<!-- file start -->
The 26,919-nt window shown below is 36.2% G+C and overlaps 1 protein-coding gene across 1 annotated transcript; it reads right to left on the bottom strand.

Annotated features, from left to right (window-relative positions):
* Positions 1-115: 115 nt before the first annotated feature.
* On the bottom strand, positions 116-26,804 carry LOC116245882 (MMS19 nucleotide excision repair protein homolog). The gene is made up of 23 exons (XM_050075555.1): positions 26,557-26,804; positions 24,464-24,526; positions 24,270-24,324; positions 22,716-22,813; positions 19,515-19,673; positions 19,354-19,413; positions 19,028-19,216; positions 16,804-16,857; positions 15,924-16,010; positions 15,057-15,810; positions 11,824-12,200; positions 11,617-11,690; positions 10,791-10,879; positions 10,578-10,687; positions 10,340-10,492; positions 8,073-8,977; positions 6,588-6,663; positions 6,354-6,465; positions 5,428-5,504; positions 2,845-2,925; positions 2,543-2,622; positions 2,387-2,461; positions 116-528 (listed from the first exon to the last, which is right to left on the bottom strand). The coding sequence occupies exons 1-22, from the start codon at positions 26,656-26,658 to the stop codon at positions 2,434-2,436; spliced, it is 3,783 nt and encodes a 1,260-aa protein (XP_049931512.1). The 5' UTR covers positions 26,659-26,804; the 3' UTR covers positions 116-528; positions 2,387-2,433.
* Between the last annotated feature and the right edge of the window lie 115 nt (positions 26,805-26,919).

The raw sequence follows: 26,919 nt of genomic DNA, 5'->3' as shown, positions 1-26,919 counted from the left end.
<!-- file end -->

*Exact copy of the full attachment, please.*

The 26,919-nt window shown below is 36.2% G+C and overlaps 1 protein-coding gene across 1 annotated transcript; it reads right to left on the bottom strand.

Annotated features, from left to right (window-relative positions):
* Positions 1-115: 115 nt before the first annotated feature.
* On the bottom strand, positions 116-26,804 carry LOC116245882 (MMS19 nucleotide excision repair protein homolog). The gene is made up of 23 exons (XM_050075555.1): positions 26,557-26,804; positions 24,464-24,526; positions 24,270-24,324; positions 22,716-22,813; positions 19,515-19,673; positions 19,354-19,413; positions 19,028-19,216; positions 16,804-16,857; positions 15,924-16,010; positions 15,057-15,810; positions 11,824-12,200; positions 11,617-11,690; positions 10,791-10,879; positions 10,578-10,687; positions 10,340-10,492; positions 8,073-8,977; positions 6,588-6,663; positions 6,354-6,465; positions 5,428-5,504; positions 2,845-2,925; positions 2,543-2,622; positions 2,387-2,461; positions 116-528 (listed from the first exon to the last, which is right to left on the bottom strand). The coding sequence occupies exons 1-22, from the start codon at positions 26,656-26,658 to the stop codon at positions 2,434-2,436; spliced, it is 3,783 nt and encodes a 1,260-aa protein (XP_049931512.1). The 5' UTR covers positions 26,659-26,804; the 3' UTR covers positions 116-528; positions 2,387-2,433.
* Between the last annotated feature and the right edge of the window lie 115 nt (positions 26,805-26,919).

The raw sequence follows: 26,919 nt of genomic DNA, 5'->3' as shown, positions 1-26,919 counted from the left end.